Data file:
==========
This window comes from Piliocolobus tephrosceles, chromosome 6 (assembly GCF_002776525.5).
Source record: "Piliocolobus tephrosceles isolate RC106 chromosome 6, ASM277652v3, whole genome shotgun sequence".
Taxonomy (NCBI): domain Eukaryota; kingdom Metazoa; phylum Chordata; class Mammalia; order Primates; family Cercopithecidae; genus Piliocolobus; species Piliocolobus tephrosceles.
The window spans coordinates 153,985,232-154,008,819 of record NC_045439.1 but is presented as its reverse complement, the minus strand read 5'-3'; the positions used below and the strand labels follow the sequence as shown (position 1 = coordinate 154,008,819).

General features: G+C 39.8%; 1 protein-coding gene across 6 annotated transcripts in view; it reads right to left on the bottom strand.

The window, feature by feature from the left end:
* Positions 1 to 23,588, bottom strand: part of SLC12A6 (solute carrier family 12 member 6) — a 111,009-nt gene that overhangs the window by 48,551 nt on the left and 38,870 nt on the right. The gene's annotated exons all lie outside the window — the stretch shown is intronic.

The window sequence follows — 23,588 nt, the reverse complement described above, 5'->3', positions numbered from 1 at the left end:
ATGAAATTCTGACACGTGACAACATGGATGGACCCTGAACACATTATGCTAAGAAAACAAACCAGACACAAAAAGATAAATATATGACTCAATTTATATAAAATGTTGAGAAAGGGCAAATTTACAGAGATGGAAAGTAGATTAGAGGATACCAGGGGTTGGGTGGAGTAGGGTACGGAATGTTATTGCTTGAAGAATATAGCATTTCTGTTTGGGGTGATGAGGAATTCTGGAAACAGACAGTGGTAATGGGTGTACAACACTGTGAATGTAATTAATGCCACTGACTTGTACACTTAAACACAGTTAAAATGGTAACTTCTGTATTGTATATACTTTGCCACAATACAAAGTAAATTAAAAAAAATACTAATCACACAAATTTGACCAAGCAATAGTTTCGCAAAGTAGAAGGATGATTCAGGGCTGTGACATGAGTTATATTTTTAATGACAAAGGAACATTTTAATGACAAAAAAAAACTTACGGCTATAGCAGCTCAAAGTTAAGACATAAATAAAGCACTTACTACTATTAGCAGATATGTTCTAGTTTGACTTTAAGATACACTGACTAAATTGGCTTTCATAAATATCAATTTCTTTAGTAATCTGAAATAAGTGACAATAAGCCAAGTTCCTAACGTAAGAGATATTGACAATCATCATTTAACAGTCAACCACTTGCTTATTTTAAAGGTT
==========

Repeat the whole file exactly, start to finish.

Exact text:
This window comes from Piliocolobus tephrosceles, chromosome 6 (assembly GCF_002776525.5).
Source record: "Piliocolobus tephrosceles isolate RC106 chromosome 6, ASM277652v3, whole genome shotgun sequence".
Taxonomy (NCBI): domain Eukaryota; kingdom Metazoa; phylum Chordata; class Mammalia; order Primates; family Cercopithecidae; genus Piliocolobus; species Piliocolobus tephrosceles.
The window spans coordinates 153,985,232-154,008,819 of record NC_045439.1 but is presented as its reverse complement, the minus strand read 5'-3'; the positions used below and the strand labels follow the sequence as shown (position 1 = coordinate 154,008,819).

General features: G+C 39.8%; 1 protein-coding gene across 6 annotated transcripts in view; it reads right to left on the bottom strand.

The window, feature by feature from the left end:
* Positions 1 to 23,588, bottom strand: part of SLC12A6 (solute carrier family 12 member 6) — a 111,009-nt gene that overhangs the window by 48,551 nt on the left and 38,870 nt on the right. The gene's annotated exons all lie outside the window — the stretch shown is intronic.

The window sequence follows — 23,588 nt, the reverse complement described above, 5'->3', positions numbered from 1 at the left end:
ATGAAATTCTGACACGTGACAACATGGATGGACCCTGAACACATTATGCTAAGAAAACAAACCAGACACAAAAAGATAAATATATGACTCAATTTATATAAAATGTTGAGAAAGGGCAAATTTACAGAGATGGAAAGTAGATTAGAGGATACCAGGGGTTGGGTGGAGTAGGGTACGGAATGTTATTGCTTGAAGAATATAGCATTTCTGTTTGGGGTGATGAGGAATTCTGGAAACAGACAGTGGTAATGGGTGTACAACACTGTGAATGTAATTAATGCCACTGACTTGTACACTTAAACACAGTTAAAATGGTAACTTCTGTATTGTATATACTTTGCCACAATACAAAGTAAATTAAAAAAAATACTAATCACACAAATTTGACCAAGCAATAGTTTCGCAAAGTAGAAGGATGATTCAGGGCTGTGACATGAGTTATATTTTTAATGACAAAGGAACATTTTAATGACAAAAAAAAACTTACGGCTATAGCAGCTCAAAGTTAAGACATAAATAAAGCACTTACTACTATTAGCAGATATGTTCTAGTTTGACTTTAAGATACACTGACTAAATTGGCTTTCATAAATATCAATTTCTTTAGTAATCTGAAATAAGTGACAATAAGCCAAGTTCCTAACGTAAGAGATATTGACAATCATCATTTAACAGTCAACCACTTGCTTATTTTAAAGGTT